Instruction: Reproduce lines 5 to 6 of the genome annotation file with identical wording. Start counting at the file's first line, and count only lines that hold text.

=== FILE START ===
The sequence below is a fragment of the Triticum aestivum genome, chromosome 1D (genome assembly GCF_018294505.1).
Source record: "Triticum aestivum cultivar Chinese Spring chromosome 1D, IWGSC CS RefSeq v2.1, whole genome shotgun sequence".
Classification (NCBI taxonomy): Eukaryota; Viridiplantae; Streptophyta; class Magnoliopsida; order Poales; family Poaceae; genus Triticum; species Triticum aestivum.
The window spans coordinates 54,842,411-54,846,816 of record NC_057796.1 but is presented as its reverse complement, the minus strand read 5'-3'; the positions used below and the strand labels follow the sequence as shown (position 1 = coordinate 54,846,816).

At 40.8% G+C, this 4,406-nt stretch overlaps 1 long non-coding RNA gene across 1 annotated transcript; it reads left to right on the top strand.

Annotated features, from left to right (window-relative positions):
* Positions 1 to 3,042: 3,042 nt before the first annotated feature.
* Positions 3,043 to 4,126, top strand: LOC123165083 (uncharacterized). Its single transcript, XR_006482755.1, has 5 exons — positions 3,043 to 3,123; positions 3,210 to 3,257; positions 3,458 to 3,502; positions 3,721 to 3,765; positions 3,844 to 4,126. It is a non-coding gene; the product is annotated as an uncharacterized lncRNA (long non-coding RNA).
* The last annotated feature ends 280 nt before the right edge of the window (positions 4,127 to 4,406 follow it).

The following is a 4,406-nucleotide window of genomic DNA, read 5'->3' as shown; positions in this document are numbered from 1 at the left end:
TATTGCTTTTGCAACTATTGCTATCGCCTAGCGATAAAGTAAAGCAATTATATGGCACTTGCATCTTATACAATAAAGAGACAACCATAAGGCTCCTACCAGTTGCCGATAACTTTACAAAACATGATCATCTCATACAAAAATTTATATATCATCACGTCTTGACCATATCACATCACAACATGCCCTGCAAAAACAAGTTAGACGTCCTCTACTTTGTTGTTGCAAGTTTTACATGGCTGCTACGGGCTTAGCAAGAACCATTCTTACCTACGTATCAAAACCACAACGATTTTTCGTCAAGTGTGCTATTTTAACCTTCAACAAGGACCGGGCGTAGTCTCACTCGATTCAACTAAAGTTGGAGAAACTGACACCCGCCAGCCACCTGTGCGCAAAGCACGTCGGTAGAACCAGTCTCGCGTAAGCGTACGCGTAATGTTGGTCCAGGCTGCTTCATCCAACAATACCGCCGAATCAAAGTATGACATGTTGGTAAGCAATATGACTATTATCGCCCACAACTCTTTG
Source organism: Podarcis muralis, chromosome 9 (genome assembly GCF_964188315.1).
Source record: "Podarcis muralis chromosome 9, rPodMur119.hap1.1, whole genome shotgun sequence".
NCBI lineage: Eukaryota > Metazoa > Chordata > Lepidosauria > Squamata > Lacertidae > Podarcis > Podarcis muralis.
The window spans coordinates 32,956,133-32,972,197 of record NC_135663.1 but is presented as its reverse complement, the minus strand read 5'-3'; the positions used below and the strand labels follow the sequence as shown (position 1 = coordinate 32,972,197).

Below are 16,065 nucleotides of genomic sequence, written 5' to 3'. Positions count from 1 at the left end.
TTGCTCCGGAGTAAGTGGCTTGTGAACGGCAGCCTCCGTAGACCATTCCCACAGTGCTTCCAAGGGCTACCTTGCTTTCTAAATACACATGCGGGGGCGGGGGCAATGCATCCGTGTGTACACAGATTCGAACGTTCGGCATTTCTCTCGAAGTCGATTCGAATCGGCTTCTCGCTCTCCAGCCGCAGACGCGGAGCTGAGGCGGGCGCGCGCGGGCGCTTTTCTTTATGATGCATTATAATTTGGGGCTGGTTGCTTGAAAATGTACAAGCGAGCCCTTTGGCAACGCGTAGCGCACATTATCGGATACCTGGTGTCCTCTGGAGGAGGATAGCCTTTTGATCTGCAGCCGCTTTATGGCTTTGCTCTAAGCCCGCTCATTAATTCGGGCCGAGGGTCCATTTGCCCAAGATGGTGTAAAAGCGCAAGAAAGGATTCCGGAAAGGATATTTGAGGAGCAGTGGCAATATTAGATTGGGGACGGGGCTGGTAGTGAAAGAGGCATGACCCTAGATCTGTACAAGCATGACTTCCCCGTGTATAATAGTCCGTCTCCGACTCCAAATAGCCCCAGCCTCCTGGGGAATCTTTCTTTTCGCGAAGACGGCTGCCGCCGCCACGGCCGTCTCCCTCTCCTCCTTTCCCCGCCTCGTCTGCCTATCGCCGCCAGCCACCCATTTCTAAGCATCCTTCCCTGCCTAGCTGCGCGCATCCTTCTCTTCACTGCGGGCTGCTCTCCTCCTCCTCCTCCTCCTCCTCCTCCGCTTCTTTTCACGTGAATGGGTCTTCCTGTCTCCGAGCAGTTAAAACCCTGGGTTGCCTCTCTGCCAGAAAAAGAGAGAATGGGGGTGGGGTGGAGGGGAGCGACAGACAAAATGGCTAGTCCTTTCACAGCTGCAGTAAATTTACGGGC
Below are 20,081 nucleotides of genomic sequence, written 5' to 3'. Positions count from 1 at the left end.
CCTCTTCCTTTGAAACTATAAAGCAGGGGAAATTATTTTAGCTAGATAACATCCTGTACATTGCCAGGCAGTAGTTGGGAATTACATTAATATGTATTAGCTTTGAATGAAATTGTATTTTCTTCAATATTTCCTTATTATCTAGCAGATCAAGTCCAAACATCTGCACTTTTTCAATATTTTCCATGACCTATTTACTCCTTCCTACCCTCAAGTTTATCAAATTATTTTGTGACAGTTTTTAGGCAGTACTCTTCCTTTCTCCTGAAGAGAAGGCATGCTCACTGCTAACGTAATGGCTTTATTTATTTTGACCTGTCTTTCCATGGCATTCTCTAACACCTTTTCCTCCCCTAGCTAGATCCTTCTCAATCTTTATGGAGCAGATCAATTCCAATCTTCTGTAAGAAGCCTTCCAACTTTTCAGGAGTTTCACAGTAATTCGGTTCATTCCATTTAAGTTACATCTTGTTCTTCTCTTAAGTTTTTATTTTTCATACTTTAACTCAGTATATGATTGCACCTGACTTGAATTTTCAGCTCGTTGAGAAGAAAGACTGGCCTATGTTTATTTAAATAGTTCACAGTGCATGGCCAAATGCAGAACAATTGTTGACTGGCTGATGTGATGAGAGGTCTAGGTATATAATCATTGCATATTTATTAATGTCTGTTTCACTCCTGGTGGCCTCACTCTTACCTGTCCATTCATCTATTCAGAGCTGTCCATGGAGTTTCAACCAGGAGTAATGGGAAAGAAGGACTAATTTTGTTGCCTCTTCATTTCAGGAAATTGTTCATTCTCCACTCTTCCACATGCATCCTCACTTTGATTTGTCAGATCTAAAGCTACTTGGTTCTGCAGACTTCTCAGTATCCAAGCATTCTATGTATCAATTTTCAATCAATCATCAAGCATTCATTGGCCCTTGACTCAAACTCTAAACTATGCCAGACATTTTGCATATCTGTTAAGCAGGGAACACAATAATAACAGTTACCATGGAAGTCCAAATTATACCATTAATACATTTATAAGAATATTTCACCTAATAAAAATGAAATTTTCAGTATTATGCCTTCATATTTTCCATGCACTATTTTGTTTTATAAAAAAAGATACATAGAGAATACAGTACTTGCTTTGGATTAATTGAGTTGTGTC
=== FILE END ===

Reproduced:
At 40.8% G+C, this 4,406-nt stretch overlaps 1 long non-coding RNA gene across 1 annotated transcript; it reads left to right on the top strand.

Annotated features, from left to right (window-relative positions):